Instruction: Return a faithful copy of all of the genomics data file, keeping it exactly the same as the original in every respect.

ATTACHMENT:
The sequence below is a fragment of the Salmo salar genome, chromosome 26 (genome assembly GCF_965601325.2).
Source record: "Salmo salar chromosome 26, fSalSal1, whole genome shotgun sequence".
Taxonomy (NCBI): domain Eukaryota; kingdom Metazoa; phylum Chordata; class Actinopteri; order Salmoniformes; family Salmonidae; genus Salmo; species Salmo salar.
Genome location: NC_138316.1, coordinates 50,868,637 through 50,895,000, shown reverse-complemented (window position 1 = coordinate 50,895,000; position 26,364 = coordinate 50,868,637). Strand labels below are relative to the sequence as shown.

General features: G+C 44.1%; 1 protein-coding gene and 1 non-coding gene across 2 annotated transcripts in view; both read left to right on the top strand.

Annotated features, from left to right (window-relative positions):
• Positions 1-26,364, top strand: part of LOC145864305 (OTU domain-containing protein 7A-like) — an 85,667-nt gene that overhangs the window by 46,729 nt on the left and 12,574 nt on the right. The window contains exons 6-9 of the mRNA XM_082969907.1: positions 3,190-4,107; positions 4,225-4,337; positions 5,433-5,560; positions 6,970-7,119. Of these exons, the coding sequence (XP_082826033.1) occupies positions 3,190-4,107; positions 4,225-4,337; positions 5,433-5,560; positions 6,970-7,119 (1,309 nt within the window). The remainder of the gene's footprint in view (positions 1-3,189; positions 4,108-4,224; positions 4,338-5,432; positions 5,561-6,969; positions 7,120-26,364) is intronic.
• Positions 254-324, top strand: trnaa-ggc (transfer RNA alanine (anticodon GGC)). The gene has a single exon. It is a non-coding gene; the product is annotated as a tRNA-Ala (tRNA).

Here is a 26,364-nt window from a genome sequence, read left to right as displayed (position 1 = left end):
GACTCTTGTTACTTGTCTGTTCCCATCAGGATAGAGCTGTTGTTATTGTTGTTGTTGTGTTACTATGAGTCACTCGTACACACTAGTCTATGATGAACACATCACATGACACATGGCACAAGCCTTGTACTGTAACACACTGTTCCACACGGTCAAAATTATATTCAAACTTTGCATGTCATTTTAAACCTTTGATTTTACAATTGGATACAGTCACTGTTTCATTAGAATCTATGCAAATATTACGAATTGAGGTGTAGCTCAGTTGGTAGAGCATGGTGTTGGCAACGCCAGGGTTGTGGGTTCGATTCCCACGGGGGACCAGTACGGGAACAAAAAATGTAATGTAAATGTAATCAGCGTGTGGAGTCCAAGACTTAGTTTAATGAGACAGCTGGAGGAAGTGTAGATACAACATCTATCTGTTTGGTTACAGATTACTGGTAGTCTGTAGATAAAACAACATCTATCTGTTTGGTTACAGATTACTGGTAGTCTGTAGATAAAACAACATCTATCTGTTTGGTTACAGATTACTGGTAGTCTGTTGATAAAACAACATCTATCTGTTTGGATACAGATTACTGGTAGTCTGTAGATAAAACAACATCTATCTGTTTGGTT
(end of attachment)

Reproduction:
The sequence below is a fragment of the Salmo salar genome, chromosome 26 (genome assembly GCF_965601325.2).
Source record: "Salmo salar chromosome 26, fSalSal1, whole genome shotgun sequence".
Taxonomy (NCBI): domain Eukaryota; kingdom Metazoa; phylum Chordata; class Actinopteri; order Salmoniformes; family Salmonidae; genus Salmo; species Salmo salar.
Genome location: NC_138316.1, coordinates 50,868,637 through 50,895,000, shown reverse-complemented (window position 1 = coordinate 50,895,000; position 26,364 = coordinate 50,868,637). Strand labels below are relative to the sequence as shown.

General features: G+C 44.1%; 1 protein-coding gene and 1 non-coding gene across 2 annotated transcripts in view; both read left to right on the top strand.

Annotated features, from left to right (window-relative positions):
• Positions 1-26,364, top strand: part of LOC145864305 (OTU domain-containing protein 7A-like) — an 85,667-nt gene that overhangs the window by 46,729 nt on the left and 12,574 nt on the right. The window contains exons 6-9 of the mRNA XM_082969907.1: positions 3,190-4,107; positions 4,225-4,337; positions 5,433-5,560; positions 6,970-7,119. Of these exons, the coding sequence (XP_082826033.1) occupies positions 3,190-4,107; positions 4,225-4,337; positions 5,433-5,560; positions 6,970-7,119 (1,309 nt within the window). The remainder of the gene's footprint in view (positions 1-3,189; positions 4,108-4,224; positions 4,338-5,432; positions 5,561-6,969; positions 7,120-26,364) is intronic.
• Positions 254-324, top strand: trnaa-ggc (transfer RNA alanine (anticodon GGC)). The gene has a single exon. It is a non-coding gene; the product is annotated as a tRNA-Ala (tRNA).

Here is a 26,364-nt window from a genome sequence, read left to right as displayed (position 1 = left end):
GACTCTTGTTACTTGTCTGTTCCCATCAGGATAGAGCTGTTGTTATTGTTGTTGTTGTGTTACTATGAGTCACTCGTACACACTAGTCTATGATGAACACATCACATGACACATGGCACAAGCCTTGTACTGTAACACACTGTTCCACACGGTCAAAATTATATTCAAACTTTGCATGTCATTTTAAACCTTTGATTTTACAATTGGATACAGTCACTGTTTCATTAGAATCTATGCAAATATTACGAATTGAGGTGTAGCTCAGTTGGTAGAGCATGGTGTTGGCAACGCCAGGGTTGTGGGTTCGATTCCCACGGGGGACCAGTACGGGAACAAAAAATGTAATGTAAATGTAATCAGCGTGTGGAGTCCAAGACTTAGTTTAATGAGACAGCTGGAGGAAGTGTAGATACAACATCTATCTGTTTGGTTACAGATTACTGGTAGTCTGTAGATAAAACAACATCTATCTGTTTGGTTACAGATTACTGGTAGTCTGTAGATAAAACAACATCTATCTGTTTGGTTACAGATTACTGGTAGTCTGTTGATAAAACAACATCTATCTGTTTGGATACAGATTACTGGTAGTCTGTAGATAAAACAACATCTATCTGTTTGGTT